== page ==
For the GMAT Verbal section, on CR and RC, you are not expected to have specialized expertise in the topics they discuss. Sometimes, though, it is particularly helpful to have general real world knowledge. If you make a habit of reading regularly either a good newspaper (the New York Times, the Wall Street Journal, etc.) or the Economist magazine, then probably you will have a very good sense of the "push and pull" of real world situations.
If your GMAT is soon, and you don't have time to get up to speed with everything about the practicalities of business, economics, and politics in the real world, this is the first post in a series of five real-life areas you should be familiar with: knowing these can only help you interpret these verbal questions.
Each post will have hyperlinks to articles with more information, if you find the content new or unfamiliar. Again, no question will automatically expect you to know any of these inside out, but insofar as you understand these, they will provide germane background, help you interpret the question, and help you to spot unrealistic incorrect answer choices.
Here's the full list (we'll update it with links as we go!):
- Economics: Supply and Demand
- Economics: Labor and Wages
- Economics: Inflation, unemployment, and interest rates
- Law: "beyond any reasonable doubt"
- Statistics: Statistical significance
The Law of Supply and Demand
This is a must-know idea if you are heading toward business school. If you studied business or economics in your undergrad years, supply and demand should definitely be familiar ideas. When a product or service is for sale in the free market, as a general rule, there are two forces determining how much it will cost. Demand concerns how much the potential consumers want the product or service --- how willing they would be to pay a certain price for it. High demand means: people would simply line up to buy this product, even at a high price; low demand means that the product is hard to sell, that even lowering the price does little to spur sales of the product. Supply concerns how easy it is to bring a certain product or service to market: for a given price, how willing/able would producers be to bring this product or service to the market for sale. High supply means: the producers easily can bring tons of it to the market. Low supply, or short supply means: it's harder to produce the product, and producers can't make as many or as much as consumers would like to buy.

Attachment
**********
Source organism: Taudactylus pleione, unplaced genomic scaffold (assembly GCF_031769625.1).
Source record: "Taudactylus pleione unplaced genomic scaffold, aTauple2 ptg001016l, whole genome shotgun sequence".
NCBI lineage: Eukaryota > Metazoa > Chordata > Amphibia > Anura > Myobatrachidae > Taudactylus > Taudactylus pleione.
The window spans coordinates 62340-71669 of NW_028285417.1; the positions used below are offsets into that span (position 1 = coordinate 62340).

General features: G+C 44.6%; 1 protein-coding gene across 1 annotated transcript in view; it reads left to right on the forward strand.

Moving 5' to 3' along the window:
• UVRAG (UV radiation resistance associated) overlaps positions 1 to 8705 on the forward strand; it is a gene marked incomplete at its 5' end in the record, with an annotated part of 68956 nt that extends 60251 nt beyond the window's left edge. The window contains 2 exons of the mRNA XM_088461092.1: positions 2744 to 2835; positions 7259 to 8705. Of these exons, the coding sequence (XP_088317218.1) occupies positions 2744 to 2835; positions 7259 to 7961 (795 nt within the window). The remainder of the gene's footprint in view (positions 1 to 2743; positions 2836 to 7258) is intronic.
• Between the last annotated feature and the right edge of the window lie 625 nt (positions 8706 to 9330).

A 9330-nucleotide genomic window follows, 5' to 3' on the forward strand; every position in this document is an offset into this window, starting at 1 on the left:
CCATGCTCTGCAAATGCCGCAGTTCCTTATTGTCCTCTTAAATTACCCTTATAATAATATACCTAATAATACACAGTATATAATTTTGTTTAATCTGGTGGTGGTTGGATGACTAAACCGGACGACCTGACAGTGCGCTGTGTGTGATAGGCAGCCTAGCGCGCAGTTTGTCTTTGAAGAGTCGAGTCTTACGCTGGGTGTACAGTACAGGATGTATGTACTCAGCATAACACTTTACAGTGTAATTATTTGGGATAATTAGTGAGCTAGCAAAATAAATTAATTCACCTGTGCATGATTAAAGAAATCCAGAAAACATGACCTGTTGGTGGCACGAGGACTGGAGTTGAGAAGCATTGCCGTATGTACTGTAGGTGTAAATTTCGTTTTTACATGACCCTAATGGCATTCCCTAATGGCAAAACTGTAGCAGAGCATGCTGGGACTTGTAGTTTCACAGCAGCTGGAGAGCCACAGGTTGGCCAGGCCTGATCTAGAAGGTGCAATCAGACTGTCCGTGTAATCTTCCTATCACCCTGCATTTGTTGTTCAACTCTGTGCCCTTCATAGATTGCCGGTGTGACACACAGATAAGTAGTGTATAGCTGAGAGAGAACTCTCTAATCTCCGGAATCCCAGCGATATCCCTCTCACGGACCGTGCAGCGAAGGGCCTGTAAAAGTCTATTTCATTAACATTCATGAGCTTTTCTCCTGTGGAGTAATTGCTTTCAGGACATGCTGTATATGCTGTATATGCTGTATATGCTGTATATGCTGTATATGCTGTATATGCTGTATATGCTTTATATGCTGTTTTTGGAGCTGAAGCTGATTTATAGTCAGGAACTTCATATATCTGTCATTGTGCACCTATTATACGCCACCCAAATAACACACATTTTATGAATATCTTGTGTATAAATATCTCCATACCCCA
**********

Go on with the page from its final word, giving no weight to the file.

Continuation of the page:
The Law of Supply and Demand says that, in a free competitive marketplace, the price will come to equilibrium at that level at which supply equals demand. In other words, at this equilibrium price, the producers are willing to make N units, and the consumers are willing to buy N units. The Law of Supply and Demand implies --- as a general rule, if a product or service becomes scarcer, harder to get or provide or make --- i.e. supply drops --- then usually the price will rise; and if a product or service becomes more plentiful, easier to get or provide or make --- i.e. supply rises ---- then the price will tend to fall. For example, when world events threaten the supply of crude oil to the US, then the price of gas in the US rises. Similarly, when demand is very high, the price typically will be high, and when demand drops, usually the price will as well. Think of a new CD or DVD --- when it's first released, everyone wants it --- it's the new "hot" thing --- and since demand is high, the price it typically high; then wait a while --- a few months, or certainly a few years later --- inevitably interest in the item drops, and so does the price.
The Law of Supply and Demand is not a universal rule. There are some rare example of items that do not follow the Law of Supply and Demand, for instance, a Veblan good or a Giffen good. You do not need to know the technical details about these exceptions, but it's good to know that there are exceptions.
Knowledge of any of this is not "required" for the GMAT, but the more familiar you are with these facts, the easier it will be to place arguments in context and identify unrealistic incorrect answer choices. Furthermore, if you want to demonstrate your competence in business school and beyond, it certainly would be a good idea to understand all of these things well. Here are a couple CR practice questions that touch tangentially on some of these ideas.
This post was written by Mike McGarry, GMAT expert at Magoosh, and originally posted here.